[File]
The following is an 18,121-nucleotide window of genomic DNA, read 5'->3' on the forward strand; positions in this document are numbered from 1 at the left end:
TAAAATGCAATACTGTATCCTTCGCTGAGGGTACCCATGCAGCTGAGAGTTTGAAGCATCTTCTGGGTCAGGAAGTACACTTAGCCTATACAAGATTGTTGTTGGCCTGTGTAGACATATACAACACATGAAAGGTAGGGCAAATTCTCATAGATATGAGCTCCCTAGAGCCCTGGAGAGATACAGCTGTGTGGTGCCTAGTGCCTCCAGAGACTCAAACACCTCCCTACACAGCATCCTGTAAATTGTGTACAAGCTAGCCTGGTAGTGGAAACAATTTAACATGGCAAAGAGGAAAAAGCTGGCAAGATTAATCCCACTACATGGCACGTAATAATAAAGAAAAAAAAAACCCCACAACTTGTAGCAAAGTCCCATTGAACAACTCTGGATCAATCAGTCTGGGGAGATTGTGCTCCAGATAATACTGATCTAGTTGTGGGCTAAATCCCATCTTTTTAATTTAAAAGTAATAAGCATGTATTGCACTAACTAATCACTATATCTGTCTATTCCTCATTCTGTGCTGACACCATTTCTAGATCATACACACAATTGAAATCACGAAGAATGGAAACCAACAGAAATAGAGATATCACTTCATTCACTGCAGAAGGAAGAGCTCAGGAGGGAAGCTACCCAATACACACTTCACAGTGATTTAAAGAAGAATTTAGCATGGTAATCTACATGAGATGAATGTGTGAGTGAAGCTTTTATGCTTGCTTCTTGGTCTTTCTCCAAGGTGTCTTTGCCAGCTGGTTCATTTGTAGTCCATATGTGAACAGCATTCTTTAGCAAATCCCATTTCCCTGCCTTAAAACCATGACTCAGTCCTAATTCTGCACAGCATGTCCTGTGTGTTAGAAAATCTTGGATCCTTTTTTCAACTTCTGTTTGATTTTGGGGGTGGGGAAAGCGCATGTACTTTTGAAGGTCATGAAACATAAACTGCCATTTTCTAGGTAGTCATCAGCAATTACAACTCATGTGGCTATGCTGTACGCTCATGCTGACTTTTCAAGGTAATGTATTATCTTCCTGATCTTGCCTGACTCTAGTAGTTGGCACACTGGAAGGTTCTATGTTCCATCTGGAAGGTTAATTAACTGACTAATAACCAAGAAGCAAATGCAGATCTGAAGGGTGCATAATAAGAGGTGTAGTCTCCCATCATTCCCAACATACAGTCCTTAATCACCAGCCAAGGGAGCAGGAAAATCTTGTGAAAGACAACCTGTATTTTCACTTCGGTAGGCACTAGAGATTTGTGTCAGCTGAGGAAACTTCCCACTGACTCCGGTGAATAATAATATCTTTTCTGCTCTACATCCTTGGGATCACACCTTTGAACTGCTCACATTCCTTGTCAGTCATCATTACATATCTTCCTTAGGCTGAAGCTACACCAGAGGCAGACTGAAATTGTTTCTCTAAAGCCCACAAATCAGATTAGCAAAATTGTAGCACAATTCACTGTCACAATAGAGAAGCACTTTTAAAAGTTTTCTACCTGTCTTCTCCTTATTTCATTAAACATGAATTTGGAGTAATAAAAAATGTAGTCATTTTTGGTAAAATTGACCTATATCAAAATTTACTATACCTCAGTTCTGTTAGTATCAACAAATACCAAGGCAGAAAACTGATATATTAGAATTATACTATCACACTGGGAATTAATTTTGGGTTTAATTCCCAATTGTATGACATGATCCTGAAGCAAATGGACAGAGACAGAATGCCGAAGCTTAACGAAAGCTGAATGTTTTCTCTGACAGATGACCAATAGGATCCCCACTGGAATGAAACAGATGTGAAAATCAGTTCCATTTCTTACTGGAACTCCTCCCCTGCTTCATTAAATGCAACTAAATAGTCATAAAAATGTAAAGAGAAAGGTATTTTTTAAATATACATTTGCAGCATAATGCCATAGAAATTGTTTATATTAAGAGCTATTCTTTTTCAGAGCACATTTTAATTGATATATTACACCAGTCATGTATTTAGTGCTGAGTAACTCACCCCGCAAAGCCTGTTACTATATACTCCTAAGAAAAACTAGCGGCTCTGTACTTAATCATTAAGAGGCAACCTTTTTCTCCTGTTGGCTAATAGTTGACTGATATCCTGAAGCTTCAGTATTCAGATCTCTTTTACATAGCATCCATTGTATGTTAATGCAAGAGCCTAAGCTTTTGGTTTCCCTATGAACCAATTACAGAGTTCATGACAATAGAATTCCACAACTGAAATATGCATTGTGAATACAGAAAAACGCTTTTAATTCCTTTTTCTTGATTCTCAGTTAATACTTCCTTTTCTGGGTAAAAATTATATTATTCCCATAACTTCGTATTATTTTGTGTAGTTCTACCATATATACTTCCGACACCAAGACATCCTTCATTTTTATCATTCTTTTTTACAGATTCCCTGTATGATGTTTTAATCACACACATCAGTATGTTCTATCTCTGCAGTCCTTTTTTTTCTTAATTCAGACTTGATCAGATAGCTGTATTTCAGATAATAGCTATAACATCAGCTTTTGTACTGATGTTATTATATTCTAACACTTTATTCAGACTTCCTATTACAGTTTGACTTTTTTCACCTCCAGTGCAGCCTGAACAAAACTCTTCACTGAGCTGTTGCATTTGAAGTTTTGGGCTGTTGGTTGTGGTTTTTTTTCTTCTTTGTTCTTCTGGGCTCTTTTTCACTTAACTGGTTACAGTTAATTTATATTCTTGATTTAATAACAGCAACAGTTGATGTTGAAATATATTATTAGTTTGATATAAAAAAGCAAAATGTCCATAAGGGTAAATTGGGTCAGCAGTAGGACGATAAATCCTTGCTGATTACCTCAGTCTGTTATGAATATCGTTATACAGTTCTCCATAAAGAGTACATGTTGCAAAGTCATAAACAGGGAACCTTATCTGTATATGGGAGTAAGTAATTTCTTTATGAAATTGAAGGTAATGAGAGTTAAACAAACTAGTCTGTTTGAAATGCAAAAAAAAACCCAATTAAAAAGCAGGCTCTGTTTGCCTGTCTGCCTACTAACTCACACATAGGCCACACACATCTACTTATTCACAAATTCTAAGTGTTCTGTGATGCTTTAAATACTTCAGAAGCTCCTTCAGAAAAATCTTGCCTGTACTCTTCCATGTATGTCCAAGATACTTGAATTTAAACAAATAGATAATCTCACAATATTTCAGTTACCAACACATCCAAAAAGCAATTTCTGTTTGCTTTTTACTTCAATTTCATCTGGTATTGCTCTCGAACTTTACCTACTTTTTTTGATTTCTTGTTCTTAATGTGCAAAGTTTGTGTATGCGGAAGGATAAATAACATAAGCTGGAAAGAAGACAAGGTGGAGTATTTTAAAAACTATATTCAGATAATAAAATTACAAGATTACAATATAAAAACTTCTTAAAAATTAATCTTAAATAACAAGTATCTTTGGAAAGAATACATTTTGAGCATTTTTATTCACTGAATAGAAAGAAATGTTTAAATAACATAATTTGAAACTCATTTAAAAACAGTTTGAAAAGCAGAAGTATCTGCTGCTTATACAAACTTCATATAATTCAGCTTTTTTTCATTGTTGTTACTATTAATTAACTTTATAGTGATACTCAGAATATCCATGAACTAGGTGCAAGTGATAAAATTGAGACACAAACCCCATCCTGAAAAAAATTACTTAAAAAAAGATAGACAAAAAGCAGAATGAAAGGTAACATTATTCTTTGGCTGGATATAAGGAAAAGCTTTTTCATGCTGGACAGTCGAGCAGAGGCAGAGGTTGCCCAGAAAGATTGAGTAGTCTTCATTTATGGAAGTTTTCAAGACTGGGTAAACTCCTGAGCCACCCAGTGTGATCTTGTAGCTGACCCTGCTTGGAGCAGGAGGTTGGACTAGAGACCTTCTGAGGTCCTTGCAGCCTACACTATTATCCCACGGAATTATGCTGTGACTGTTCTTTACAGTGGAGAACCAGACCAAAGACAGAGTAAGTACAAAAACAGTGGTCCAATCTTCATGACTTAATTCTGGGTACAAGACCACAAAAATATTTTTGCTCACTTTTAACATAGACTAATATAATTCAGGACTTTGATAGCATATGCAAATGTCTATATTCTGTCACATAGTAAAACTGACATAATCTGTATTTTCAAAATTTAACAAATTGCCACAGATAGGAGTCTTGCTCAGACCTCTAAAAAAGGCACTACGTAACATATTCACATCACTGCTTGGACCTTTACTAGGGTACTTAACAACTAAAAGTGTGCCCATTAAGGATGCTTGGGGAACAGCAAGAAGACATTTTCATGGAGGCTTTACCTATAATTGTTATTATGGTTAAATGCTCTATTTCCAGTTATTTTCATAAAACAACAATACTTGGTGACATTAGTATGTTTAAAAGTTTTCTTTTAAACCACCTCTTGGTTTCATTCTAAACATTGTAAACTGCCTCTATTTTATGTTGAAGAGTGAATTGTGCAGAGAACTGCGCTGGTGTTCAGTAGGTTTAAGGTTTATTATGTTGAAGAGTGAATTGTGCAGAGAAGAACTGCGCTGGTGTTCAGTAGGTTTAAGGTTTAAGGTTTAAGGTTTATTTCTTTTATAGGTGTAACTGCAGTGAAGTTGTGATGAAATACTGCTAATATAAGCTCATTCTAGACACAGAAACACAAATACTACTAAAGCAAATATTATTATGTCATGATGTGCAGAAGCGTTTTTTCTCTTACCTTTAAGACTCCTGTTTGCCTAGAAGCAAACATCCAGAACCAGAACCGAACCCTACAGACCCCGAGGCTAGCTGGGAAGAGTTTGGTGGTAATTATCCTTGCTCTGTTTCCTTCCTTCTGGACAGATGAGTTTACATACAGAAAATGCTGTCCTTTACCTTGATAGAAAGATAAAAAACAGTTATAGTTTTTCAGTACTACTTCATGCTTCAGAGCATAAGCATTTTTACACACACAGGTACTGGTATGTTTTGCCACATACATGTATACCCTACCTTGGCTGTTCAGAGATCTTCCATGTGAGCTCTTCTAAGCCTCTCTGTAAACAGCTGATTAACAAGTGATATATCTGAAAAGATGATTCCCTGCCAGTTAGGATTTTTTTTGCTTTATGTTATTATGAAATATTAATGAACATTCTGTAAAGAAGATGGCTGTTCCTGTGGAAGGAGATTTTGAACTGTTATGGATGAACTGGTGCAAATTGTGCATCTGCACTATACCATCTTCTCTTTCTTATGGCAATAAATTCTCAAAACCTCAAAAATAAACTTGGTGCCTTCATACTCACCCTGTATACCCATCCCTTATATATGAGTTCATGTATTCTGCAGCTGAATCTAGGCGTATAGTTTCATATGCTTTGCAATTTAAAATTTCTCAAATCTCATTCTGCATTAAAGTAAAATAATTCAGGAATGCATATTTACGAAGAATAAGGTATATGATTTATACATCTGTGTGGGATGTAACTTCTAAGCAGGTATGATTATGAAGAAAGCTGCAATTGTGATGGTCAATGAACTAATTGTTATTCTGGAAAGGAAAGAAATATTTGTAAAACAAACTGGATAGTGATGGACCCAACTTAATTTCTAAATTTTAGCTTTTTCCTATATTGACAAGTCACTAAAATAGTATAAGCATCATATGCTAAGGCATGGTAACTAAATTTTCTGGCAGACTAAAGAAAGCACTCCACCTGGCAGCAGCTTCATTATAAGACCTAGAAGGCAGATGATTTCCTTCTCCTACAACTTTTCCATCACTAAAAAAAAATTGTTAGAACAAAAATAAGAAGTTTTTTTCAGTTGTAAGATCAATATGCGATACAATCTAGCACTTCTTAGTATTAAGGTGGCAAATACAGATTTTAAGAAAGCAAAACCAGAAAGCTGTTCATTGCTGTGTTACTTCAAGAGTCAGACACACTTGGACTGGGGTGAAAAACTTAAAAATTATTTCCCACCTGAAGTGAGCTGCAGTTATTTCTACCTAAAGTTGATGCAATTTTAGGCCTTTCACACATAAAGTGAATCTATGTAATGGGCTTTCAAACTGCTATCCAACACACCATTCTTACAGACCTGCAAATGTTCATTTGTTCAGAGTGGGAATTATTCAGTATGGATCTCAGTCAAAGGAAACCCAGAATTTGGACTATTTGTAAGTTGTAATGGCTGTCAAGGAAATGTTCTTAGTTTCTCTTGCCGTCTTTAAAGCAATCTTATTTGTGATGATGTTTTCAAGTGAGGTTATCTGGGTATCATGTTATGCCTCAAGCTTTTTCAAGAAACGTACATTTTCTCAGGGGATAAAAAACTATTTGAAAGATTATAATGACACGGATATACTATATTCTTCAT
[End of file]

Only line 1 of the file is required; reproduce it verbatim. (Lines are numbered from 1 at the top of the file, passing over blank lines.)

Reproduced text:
The following is an 18,121-nucleotide window of genomic DNA, read 5'->3' on the forward strand; positions in this document are numbered from 1 at the left end: